The daughter whose pit bull attacked and killed her 59-year-old mother at their Madison Twp. home Monday afternoon told this newspaper that she remains unsure if she wants the dog back.
Cindy Whisman, 59, of 4743 Eck Road, was found dead by Butler County Sheriff’s deputies around 1:10 p.m. Monday, the victim of a vicious attack by the family’s pet. Whisman was in the back yard of her ranch-style home with her grandson when Polo, her daughter’s pit bull, attacked and bit her multiple times in the face, neck and body.
A neighbor who witnessed the attack placed a frantic 911 call in which she told dispatchers: “Hurry! My neighbor’s dog is biting her … It’s a pit bull, she’s all bloody.”
Polo is being confined at the Animal Friends Humane Society, awaiting the outcome of an investigation by sheriff’s office detectives. Family members do have the option to get ownership of the dog back, pending a court hearing and an order by a judge, according to Kurt Merbs, assistant Butler County Dog Warden Supervisor. If they opt to not keep the dog, it will be euthanized after the investigation is complete.
Julie Whisman, Cindy’s daughter and the dog’s owner, said she didn’t want the dog she had raised from a puppy back immediately following Monday’s attack. But on Tuesday, Whisman seemed to back off that stance slightly, saying she wants to see the results of the investigation to better understand what happened before making a determination about Polo’s fate.
She said after thinking about the situation for 24 hours, she is “indecisive.”
“I spoke out of anger,” Julie Whisman said of her initial reaction. “I don’t want to make a decision out of anger.”
Cindy Whisman was a “sweet woman who loved music,” her daughter said Tuesday.
Julie Whisman and her son Marcus, who will be 2 years old Friday, had just moved in with her mother and father in the past two months. Despite that, she said her mother had known the dog for years. Polo had never shown any signs of aggression with her son or anyone else, Julie Whisman said.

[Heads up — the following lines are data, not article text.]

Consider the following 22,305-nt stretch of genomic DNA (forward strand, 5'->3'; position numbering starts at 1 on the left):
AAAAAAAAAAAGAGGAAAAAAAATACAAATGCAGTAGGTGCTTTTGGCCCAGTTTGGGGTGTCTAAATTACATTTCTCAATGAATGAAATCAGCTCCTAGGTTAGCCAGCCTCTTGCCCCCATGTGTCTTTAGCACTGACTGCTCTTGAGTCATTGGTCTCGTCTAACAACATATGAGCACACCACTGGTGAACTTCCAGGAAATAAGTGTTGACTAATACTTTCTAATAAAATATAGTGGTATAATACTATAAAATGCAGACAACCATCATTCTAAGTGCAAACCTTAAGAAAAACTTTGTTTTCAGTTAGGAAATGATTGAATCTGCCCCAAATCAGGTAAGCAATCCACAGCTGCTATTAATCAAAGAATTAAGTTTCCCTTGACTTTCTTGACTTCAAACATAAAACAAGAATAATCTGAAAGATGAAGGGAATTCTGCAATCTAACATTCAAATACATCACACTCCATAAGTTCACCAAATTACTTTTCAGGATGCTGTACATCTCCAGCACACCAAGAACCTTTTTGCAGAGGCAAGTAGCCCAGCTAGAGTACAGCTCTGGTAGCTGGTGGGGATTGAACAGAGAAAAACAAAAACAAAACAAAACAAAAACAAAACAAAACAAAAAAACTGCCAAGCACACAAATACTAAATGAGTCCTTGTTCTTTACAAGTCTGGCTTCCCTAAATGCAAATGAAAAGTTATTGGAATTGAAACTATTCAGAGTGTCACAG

Butler County Coroner Dr. Lisa Mannix ruled Whisman’s death accidental from a dog bite following an autopsy Tuesday morning.
A neighbor called 911 frantically screaming for help and breathlessly trying to tell dispatchers about the attack.
Julie Whisman said that woman, a neighbor, told her the dog, her mother and the toddler were playing in the yard and “she said it looked like they weren’t playing any more and called 911.”
The neighbor decline comment when reporters knocked on the door Tuesday morning.
Merbs said because of the dog’s history of violence, the county would opposed the dog being returned to the owner.
Polo is believed to be a pit bull mix, but the dog’s behavior is what moves him into the vicious category, according to Merbs.
“We would proceed the same in any case in which a dog had killed someone, not matter what the breed,” Merbs said.
Monday’s dog attack marks the fourth serious dog mauling — and third fatality — to happen in southwest Ohio this year. It is the first fatal dog attack in Butler County since 1998, according to sheriff’s officials.
Meg Stephenson, executive director of Animal Friends Humane Society, said she does not support a ban of pit bulls in Butler County, but said there should be harsher penalties against owners of pit bulls if their dogs attack and harm other dogs or people.
Butler County Sheriff Richard Jones, who is the county’s dog warden, said some municipalities have bans on pit bull breeds for a reason.
“It (county’s current laws) need to be looked at very seriously,” Jones said. The current law in all areas of the county, except Fairfield, is not breed specific, but takes in the prior behavior of the dog. Fairfield has banned pit bull breeds from the city for years.
“I myself wouldn’t own one,” Jones said, adding he does have two small dogs. “It’s true any dog will growl and snarl and bite, but you don’t see too many people killed by a Chihuahua.”
According to Butler County dog license records, which requires breeds to be listed, 694 pit bulls are registered in the county. None were listed at Whisman’s address.
Merbs said the red-and-white colored dog had blood on its chest when deputies arrived and was “very aggressive” as attempts were made to remove it from the home A second dog — a black Labrador Retriever — was also removed from the home as a safety precaution, Merbs said.
Sgt. Melissa Gerhardt, of the sheriff’s office, said Whisman’s husband was home at the time of the attack, but he told investigators that he did not hear any screams. Detectives said the woman suffered injuries to her face, neck, body and hands.
Detectives are continuing to investigate the incident, but on Tuesday it was still unclear what caused the dog to attack.